Camino de Inca y Machu Picchu -
Puno, July 24th 2002

We spent a day in the nice city of Arequipa with coble-stones on the streets and a lot of old Colonial buildings. Here Vanessa and I met up with Ian, an English friend we both met on the Encounter trip some three years ago. The next day we headed to Colca Canyon which is supposed to be the deepest canyon in the world. The roads were not the best. There were so many pot holes in the road so the driver preferred to use the semi-desert at some places instead. Here we toured the beautiful landscape and tried to avoid getting altitude sickness with the coca tea you drink daily. Supposedly you would show positive for cocaine two weeks after drinking the tea. Two people didn´t cope with the altitude and suffered vomiting and with bad headaches. The only real cure is getting to a lower altitude and rest. We also saw quite a few condors using the thermal up-winds in the mornings for hang-gliding upwards. These gracious animals with a wing span of more than 3 meters were amazing to see up close.

We took the imperial night bus to Cusco which meant it did include some food, bingo and a movie. The bingo was a good exercise of the numbers in Spanish. Returning after a late dinner the first day in Cusco, our travel agent was waiting for us telling they had double booked the Inca trail and we had to leave the next day early in the morning. I had hoped to cure my Achilles which was sore since last trek and my tummy which had found a new bug which it didn´t like. But there was no time for this so the only thing we could do was to pack our stuff and sleep some three hours before we should get picked up.

The company fancied picking us up more than an hour late the next morning so we were a tired, afraid that they missed us and angry at our travel agent. On top of all, the trail was also fully booked since they only let so many people in every day so we started a bit outside the normal trail to have something to do the first day. This meant we had to do the normal trail in three days instead of four. Vanessa unfortunately did a misstep and injured her knee, an old sport injury, the first day. One of the porters carried her to the camp that evening and she had to get the train back the next day.

The trek was actually harder than I had expected since so many people does it. We carried all personal things about 8-10 kg. The porters were amazing carrying 25 kg jogging and running past. They are really impressive just wearing shorts, t-shirt and a pair of open sandals in the not always too warm weather. We were 10 tourists and had one guide and 8 porters. The porters carried our tents, cooking tent, eating tent, tables, table clothes, camp stools and all the good food they kept serving us. So we got kind of spoiled with good food and warm tea in the tent in the morning. This made things heaps easier. I had some problems in the beginning with my tummy though. Hoped the gases I was producing could lift me over the hills or at least warm up the freezing tent at night; neither worked. The trail mainly consisted of steps steep up-hill and down-hill so it was very tough on your knees. The nature changed from temperate to cloud forest to almost jungle like. There were some nice Inca ruins to visit along the way before we the last day arrived at Machu Picchu which was just incredible. This remote city was built high up in the mountains with an astonishing architecture all surrounded by high extremely steep green mountains.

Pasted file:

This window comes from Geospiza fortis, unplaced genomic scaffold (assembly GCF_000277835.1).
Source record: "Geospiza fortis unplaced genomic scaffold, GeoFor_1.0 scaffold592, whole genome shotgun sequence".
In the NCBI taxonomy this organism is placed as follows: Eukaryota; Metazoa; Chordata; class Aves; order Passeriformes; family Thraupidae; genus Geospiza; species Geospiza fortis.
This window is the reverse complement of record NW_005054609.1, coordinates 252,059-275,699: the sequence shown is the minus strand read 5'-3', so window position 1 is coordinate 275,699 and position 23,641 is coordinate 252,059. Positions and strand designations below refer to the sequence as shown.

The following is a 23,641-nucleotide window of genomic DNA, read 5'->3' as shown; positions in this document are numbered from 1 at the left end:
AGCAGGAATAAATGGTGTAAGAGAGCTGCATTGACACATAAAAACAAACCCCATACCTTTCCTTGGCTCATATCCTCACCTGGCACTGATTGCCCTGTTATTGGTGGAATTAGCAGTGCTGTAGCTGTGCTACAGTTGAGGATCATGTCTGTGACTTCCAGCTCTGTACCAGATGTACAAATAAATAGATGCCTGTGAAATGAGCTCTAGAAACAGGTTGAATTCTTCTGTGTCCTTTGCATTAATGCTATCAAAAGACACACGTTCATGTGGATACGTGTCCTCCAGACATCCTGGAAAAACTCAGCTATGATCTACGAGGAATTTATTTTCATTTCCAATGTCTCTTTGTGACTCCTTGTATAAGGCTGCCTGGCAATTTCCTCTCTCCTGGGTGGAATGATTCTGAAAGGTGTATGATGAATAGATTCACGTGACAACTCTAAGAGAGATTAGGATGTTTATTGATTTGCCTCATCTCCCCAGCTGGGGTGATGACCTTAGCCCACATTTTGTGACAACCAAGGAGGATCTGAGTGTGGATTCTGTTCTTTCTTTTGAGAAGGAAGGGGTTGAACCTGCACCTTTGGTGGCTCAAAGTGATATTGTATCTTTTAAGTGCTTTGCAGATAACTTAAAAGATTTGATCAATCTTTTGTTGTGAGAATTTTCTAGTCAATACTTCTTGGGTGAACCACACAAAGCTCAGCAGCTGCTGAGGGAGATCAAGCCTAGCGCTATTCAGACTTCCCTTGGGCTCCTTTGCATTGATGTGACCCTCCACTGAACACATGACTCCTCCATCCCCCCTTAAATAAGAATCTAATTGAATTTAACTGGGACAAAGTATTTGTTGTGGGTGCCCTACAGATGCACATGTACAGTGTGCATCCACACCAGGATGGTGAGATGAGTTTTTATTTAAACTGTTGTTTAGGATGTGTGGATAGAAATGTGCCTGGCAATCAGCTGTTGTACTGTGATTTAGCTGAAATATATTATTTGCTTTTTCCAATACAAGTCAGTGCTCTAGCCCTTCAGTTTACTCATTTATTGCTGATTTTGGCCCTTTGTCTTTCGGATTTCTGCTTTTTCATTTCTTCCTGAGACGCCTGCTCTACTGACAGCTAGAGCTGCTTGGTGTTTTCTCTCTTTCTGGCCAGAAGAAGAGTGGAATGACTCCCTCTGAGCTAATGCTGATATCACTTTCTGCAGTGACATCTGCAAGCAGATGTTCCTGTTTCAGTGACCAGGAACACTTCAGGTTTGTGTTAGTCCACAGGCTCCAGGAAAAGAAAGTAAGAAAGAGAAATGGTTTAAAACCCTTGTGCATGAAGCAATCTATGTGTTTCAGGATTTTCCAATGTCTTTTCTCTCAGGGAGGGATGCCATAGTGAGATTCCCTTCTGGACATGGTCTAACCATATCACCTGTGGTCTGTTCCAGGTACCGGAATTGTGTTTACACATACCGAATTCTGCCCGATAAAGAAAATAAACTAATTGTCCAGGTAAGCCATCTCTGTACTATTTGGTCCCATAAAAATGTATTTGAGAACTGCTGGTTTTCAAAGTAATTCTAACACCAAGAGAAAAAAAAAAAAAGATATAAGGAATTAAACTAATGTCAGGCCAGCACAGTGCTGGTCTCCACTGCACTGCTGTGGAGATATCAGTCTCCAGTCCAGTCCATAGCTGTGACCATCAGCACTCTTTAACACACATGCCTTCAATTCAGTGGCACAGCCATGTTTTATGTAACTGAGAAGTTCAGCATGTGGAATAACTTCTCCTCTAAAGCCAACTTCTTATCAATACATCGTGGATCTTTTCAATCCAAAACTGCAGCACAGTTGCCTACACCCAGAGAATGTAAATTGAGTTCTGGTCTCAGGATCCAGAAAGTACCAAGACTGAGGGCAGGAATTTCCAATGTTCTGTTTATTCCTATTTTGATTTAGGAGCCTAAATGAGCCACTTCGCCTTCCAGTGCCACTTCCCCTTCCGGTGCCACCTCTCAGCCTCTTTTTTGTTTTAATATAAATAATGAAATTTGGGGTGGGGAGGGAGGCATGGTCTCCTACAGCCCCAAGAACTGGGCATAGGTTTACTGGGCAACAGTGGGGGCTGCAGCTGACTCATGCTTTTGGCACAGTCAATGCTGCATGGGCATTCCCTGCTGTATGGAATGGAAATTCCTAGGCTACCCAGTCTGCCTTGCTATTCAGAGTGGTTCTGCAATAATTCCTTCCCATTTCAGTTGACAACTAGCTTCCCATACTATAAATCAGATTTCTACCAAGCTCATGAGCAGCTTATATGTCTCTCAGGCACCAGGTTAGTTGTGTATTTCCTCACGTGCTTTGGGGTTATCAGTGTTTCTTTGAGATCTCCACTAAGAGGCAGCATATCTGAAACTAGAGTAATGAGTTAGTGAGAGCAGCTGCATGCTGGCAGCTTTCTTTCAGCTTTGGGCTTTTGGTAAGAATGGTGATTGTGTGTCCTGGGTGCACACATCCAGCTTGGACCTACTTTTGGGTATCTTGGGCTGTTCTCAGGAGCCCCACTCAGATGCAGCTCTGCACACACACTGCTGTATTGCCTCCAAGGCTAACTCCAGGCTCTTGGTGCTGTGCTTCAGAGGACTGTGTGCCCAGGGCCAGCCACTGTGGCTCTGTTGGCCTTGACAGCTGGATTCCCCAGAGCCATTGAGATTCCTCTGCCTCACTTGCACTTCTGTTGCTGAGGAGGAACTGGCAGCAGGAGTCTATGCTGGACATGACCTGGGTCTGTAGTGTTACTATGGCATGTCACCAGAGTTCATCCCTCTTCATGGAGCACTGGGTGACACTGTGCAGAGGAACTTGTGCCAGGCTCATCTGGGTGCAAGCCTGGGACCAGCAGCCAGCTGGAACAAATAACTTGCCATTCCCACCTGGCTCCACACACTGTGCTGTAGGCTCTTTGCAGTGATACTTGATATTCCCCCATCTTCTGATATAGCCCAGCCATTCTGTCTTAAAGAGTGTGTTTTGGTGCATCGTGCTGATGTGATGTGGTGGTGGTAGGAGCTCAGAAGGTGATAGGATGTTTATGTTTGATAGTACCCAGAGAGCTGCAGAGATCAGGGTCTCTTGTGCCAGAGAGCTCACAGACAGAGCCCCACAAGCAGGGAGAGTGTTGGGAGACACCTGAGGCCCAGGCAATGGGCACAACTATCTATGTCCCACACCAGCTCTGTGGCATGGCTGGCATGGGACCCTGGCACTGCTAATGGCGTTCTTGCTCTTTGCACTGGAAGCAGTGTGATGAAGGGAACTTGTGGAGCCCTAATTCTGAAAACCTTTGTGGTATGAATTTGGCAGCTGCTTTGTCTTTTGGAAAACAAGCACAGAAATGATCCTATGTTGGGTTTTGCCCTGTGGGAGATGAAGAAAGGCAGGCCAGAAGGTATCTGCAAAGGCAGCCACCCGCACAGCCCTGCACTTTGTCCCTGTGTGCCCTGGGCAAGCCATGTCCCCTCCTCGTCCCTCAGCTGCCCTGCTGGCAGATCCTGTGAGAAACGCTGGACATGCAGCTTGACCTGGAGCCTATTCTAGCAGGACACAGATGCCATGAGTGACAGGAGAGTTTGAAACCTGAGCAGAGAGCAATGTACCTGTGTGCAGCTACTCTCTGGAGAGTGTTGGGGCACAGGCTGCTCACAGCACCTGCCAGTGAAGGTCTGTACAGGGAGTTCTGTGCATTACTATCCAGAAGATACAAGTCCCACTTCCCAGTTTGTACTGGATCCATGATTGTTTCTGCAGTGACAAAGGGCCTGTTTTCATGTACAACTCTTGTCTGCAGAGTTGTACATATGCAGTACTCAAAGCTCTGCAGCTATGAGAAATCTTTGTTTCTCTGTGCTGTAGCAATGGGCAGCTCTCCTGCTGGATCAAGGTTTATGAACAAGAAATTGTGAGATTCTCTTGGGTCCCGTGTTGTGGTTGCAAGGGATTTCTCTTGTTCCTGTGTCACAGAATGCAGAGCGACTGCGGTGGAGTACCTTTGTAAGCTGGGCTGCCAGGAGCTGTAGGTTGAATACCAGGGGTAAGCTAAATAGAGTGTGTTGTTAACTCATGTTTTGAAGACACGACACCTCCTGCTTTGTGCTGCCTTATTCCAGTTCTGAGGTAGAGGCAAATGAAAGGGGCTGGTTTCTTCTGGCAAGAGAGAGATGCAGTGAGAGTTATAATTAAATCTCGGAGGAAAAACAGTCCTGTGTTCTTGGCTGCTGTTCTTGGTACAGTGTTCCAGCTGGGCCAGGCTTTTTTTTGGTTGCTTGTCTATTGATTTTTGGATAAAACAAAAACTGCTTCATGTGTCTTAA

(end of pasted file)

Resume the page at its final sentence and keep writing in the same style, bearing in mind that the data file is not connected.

Our guide was very good even if he had had a pretty rough time. The day returning from his last trip he got mugged by a taxi driver and got a broken nose. When he finally made it home he received the news that he had to make another tour the next day - no time for doctor. Then Vanessa hurt her knee which meant he had to get her to the train. They almost missed the train so they had to hang outside the train till the next stop. Then he had to run all the way we had made the first day to catch up with us. He was very knowledgeable and it was really helpful to have him explaining all the sites and the Inca culture. Never appreciated guides before but even I can change my mind I suppose. Some day I might even appreciate museums, knock on wood.

After the Inca trail we did some touristing in and around the beautiful but over touristy town of Cusco. There where heaps of interesting places and temples mainly from the Inca period. Cusco was a good place for souvenir shopping, even if it´s not the cheapest. Most things are fairly cheap anyway.

All of Peru has been pretty cold so far and some parts of the country like Puno have been inaccessible at times since they had some 25 below freezing and loads of snow. Were afraid of heading to Puno this morning due to the weather but it was only 2, 3 degrees so we survive even if I can´t work on my non-existing tan. So we´re now in Puno on the lake of Titicaca, the highest situated navigable lakes and also the largest lake in South America. We visited an old steam boat today which was brought from England in some 3000 pieces. It took 6 years to get all parts with boat to Peru, train to the Andes and on mules over the mountains. Tomorrow were heading out to some floating islands on Lake Titicaca.

Many chilly but warm hugs my friends, Emil